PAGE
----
Conrad in Philadelphia 1997
The second special meeting of the Joseph Conrad Society of America was held at Drexel University in Philadelphia 10-13 April, 1997. About 40 participants from places as far from Philadelphia as Ankara, London and Warsaw contributed to the proceedings. Plenary lectures alternated with groups of three parallel discussion sessions.
In the first of the three plenary speeches Zdzislaw Najder reported on his recent discoveries in archives in the Ukraine, including the curious fact that Conrad was baptized in Berdyczew on 5 December 1857 as a baby without a certificate while the certificate was issued in 1862 in Zytomierz in the absence of the baby. The church in which the baptism took place still survives as a ruined shell. Najder also described the deplorable conditions of the archives in the area, many of which have no air conditioning and no facilities for reproduction. He urged scholars interested in doing research in this area not to waste any time.
Other plenary lectures included Ted Billy's reading of "The Informer" as a criticism of the aesthetic movement and Laurence Davies' account of the life of Domingo Faustino Sarmiento (1811- 88), the president of Argentina, and of possible links between Sarmiento's novel, Facundo and Conrad's Nostromo. In the last of the plenary speeches, Andrea White spoke of problematic aspects of the canon in teaching Conrad, arguing for historicizing of the canon and seconding Edward Said's appeal for an appreciation of "worldliness."
The discussion sessions were devoted to a large variety of topics including film and drama, medical aspects of Conrad's experiences (including his "water cure" at Champel), and the relations between Conrad's works and those of other writers such as Sienkiewicz, Ibsen, Dostoevsky and the contemporary Indonesian novelist Pramoedya Ananto Toer.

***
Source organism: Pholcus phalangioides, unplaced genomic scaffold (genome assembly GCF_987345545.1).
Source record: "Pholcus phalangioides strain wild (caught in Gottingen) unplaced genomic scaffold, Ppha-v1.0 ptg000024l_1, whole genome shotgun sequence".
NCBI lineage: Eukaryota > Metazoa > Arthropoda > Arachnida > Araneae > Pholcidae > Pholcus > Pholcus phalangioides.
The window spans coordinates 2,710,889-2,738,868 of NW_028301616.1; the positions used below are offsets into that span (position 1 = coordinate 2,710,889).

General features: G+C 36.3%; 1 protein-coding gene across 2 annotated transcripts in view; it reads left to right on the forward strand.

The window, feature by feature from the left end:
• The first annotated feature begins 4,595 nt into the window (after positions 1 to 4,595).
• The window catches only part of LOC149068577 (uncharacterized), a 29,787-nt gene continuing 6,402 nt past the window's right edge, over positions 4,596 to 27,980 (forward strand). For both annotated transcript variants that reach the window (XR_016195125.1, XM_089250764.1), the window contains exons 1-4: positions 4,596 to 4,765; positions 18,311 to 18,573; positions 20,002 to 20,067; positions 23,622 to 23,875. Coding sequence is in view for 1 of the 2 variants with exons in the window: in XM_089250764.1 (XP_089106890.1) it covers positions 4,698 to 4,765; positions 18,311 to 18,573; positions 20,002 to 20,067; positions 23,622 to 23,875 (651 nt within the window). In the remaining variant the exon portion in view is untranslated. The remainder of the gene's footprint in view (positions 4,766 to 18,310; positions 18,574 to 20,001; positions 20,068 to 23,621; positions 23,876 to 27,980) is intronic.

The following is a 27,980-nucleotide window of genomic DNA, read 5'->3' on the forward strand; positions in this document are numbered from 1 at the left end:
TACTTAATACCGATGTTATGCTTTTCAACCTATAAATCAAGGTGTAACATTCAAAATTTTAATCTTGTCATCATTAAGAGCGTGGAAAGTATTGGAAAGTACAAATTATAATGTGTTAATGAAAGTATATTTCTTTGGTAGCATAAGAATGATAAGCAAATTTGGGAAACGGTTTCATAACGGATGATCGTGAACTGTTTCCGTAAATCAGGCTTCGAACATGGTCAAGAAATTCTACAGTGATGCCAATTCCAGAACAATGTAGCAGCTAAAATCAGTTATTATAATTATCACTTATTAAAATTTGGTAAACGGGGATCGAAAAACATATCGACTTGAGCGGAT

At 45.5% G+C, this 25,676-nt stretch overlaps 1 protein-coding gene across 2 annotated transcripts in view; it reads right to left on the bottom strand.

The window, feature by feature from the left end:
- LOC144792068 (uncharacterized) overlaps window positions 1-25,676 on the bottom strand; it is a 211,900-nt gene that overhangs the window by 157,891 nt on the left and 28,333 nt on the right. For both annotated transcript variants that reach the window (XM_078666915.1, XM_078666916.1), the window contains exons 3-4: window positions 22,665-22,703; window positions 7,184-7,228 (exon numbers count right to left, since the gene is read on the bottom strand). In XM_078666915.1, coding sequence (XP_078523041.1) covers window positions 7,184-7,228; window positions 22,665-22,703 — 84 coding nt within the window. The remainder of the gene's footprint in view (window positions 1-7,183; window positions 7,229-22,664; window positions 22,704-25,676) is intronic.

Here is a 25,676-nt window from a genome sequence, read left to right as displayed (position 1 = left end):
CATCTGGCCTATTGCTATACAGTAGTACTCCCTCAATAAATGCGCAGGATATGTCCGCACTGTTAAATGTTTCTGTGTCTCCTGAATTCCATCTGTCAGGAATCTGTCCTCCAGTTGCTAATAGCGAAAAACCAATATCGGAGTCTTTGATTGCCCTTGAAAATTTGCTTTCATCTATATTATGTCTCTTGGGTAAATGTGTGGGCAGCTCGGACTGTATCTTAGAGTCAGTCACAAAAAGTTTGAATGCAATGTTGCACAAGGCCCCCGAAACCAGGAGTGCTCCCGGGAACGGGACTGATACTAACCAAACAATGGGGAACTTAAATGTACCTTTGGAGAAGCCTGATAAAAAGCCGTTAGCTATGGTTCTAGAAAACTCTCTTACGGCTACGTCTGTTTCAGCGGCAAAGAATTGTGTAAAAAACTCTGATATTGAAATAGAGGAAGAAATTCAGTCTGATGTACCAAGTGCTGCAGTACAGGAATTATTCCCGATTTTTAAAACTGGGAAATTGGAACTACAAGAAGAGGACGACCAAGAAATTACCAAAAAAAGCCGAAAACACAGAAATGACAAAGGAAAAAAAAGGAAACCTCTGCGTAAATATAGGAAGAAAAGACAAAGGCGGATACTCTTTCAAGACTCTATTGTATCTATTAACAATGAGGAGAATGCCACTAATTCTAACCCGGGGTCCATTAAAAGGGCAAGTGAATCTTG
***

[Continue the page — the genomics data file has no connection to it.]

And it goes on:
The Rosenbach Museum and Library hosted a reception on Friday afternoon with an exhibit displaying some of the Conrad manuscripts and other materials in their collection. Another special feature of the conference was a guided bus tour of Philadelphia led by Rolf Charlston, whose enthusiastic knowledge of architectural history made the occasion memorable despite the pouring rain. Many participants enjoyed not only the excellent and numerous restaurants in the picturesque downtown area, but also the spectacular art collections, from the immense Philadelphia Museum of Fine Arts to the dazzling collection of Cezannes and Matisses at the Barnes Foundation in nearby Merion.
(Contributed by Gene M. Moore, University of Amsterdam)